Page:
As home to a waste-to-energy power plant topped by an artificial ski slope, while featuring running trails and a rooftop bar, the CopenHill facility in Denmark was already a particularly versatile space. Some finishing touches have now been added to the building facade that will add yet another activity to its repertoire, with the routes now complete on what is claimed to be the tallest climbing wall in the world.
The exterior of the CopenHill building was already eye-catching enough, featuring a facade made up of glass and stacked aluminum bricks. Tasked with creating the relatively narrow column that would be used as the 1,200-square-meter (12,916-sq-ft) climbing surface, international outfit Walltopia had to maintain this unique pattern of blocks and openings, while integrating the necessary structures for a climbing wall.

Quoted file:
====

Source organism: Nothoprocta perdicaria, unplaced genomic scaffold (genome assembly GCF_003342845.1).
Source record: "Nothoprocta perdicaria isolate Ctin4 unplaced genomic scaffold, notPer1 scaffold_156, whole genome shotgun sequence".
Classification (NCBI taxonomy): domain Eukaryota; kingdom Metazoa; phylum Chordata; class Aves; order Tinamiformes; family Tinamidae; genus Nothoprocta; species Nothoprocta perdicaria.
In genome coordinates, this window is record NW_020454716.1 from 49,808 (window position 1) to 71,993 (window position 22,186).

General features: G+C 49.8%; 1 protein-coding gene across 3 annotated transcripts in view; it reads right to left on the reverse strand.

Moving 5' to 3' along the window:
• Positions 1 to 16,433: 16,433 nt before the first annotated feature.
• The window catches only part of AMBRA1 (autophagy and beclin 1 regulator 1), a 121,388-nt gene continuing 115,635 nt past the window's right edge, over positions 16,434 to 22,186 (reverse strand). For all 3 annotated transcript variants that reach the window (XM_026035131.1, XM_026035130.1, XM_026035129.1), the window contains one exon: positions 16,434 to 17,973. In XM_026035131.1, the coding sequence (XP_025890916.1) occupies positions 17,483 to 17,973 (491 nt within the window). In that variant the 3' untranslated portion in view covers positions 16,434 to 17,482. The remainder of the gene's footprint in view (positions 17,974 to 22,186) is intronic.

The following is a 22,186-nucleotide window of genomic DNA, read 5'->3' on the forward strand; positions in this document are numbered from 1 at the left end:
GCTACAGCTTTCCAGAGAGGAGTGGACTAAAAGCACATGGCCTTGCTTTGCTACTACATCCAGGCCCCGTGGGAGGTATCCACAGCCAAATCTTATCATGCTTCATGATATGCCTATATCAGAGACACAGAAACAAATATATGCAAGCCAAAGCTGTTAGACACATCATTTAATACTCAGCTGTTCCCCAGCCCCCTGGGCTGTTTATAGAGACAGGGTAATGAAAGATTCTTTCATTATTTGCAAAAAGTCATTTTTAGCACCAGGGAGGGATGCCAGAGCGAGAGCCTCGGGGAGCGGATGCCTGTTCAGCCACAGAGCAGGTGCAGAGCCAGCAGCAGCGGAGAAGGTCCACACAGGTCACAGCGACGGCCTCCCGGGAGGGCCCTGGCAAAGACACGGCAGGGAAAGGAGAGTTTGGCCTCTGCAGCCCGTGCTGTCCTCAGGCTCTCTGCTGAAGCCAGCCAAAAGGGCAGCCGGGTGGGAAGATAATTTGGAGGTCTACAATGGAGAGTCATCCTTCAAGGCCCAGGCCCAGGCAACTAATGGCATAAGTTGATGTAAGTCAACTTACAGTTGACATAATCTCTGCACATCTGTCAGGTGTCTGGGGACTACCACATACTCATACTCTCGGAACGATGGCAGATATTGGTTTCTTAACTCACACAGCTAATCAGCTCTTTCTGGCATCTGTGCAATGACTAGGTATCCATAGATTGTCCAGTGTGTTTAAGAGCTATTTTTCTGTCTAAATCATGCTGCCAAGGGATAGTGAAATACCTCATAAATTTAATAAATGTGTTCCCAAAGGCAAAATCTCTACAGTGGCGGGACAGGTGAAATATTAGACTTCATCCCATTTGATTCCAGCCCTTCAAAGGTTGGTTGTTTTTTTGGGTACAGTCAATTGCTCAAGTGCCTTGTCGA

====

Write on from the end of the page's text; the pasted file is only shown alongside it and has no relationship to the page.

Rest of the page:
With a height of 80 m (262 ft), the climbing wall was divided into four pitches, or sections that climbers complete before stopping for a break. These offer climbers differing degrees of difficulty, with the easiest section at the bottom and things becoming harder the higher they go. Sloped edges situated every 20 m (65 ft), meanwhile, offer them a chance to catch their breath.